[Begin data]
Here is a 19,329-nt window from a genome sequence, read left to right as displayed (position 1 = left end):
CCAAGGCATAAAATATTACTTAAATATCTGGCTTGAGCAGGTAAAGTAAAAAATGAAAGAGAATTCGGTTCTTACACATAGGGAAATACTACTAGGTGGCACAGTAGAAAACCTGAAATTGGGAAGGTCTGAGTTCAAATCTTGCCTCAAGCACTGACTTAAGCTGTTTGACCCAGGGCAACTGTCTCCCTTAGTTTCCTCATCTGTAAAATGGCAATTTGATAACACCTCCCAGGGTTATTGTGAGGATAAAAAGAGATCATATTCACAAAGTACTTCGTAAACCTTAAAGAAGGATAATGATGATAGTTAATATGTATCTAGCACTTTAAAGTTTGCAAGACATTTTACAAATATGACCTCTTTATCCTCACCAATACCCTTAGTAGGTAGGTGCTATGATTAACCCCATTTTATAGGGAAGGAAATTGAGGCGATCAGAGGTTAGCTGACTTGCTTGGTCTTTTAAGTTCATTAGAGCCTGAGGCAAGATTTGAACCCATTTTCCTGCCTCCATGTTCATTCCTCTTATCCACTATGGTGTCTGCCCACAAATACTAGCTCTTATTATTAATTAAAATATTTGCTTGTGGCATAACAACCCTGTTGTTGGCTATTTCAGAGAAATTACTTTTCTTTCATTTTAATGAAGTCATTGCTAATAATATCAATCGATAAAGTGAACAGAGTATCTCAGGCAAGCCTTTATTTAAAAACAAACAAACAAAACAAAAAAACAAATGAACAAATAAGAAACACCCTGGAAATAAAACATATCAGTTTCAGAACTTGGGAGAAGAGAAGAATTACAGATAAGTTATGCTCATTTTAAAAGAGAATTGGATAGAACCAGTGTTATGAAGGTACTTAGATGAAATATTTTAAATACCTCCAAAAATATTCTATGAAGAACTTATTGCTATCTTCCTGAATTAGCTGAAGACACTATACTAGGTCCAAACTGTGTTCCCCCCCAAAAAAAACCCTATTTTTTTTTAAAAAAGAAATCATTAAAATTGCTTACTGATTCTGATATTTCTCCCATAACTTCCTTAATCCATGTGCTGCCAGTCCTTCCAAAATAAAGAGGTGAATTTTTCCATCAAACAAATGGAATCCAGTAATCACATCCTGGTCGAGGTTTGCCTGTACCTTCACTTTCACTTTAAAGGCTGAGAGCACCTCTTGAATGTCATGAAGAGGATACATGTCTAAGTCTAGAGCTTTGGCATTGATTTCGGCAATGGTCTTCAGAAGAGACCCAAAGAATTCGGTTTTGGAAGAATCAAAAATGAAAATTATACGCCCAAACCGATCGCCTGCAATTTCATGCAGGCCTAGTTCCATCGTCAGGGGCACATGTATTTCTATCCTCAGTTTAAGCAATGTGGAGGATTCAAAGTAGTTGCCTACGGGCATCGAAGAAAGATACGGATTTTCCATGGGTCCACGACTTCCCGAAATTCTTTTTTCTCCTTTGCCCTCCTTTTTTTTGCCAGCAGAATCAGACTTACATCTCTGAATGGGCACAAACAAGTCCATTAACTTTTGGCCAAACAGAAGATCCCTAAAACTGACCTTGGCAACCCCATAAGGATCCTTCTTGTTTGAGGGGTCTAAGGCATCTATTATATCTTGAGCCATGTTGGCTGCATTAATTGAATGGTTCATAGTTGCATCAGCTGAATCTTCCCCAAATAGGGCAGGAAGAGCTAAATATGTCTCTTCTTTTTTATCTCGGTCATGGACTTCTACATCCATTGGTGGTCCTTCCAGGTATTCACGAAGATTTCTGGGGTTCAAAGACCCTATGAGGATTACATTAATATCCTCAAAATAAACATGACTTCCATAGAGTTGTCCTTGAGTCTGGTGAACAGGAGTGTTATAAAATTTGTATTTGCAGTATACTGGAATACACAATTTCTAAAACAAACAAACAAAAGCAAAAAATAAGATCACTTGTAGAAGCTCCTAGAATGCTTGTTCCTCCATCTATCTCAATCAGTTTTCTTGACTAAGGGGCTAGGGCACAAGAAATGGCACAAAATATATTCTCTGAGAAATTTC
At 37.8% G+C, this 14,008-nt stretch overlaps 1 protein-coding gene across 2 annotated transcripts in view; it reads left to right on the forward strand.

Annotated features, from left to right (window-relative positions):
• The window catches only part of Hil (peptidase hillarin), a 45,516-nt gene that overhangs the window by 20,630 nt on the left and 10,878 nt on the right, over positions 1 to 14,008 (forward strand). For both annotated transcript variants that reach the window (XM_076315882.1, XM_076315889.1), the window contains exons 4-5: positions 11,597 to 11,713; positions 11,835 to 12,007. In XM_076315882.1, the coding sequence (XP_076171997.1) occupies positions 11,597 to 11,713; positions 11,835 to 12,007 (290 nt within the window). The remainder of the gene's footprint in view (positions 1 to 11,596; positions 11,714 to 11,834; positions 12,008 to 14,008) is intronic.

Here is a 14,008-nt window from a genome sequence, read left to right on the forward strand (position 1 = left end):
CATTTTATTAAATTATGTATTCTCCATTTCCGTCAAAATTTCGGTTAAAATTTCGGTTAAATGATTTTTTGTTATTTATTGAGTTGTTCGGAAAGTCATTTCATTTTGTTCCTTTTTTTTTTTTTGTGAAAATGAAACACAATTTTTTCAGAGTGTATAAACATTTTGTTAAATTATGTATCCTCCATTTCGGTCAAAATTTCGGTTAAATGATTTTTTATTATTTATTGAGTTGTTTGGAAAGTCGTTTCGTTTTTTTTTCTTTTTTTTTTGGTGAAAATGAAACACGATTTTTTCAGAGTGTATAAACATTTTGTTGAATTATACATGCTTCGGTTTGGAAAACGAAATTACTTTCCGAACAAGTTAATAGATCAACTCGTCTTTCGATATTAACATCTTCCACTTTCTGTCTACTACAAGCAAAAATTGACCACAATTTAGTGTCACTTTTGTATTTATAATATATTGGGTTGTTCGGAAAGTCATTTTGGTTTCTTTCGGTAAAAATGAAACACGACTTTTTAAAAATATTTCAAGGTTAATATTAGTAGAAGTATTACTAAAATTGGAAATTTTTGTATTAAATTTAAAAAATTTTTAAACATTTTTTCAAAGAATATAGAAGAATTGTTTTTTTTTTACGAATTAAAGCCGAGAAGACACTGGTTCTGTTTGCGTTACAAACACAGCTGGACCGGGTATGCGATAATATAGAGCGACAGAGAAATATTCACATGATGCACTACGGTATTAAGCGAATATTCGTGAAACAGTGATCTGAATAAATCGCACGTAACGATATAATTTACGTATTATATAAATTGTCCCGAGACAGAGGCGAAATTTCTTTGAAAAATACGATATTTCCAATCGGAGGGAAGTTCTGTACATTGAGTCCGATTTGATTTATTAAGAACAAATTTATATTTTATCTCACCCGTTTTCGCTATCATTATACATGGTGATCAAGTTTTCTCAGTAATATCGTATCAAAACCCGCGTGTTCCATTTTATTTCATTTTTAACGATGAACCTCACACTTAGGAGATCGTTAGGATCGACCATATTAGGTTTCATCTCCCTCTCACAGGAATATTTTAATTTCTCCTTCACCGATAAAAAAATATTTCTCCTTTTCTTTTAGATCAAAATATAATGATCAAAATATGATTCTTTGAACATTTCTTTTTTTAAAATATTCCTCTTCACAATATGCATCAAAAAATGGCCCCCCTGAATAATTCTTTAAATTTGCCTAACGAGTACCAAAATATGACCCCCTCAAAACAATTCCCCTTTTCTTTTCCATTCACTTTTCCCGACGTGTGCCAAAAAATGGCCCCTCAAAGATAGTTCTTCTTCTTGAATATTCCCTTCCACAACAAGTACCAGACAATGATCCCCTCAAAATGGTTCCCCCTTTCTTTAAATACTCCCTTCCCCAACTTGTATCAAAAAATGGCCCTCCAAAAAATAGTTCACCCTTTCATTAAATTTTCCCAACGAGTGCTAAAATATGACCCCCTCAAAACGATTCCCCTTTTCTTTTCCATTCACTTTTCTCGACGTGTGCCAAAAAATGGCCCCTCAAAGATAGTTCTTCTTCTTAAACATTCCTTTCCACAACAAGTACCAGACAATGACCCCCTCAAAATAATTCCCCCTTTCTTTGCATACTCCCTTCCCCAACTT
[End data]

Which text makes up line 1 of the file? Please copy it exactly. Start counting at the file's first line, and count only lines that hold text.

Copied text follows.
Here is a 19,329-nt window from a genome sequence, read left to right as displayed (position 1 = left end):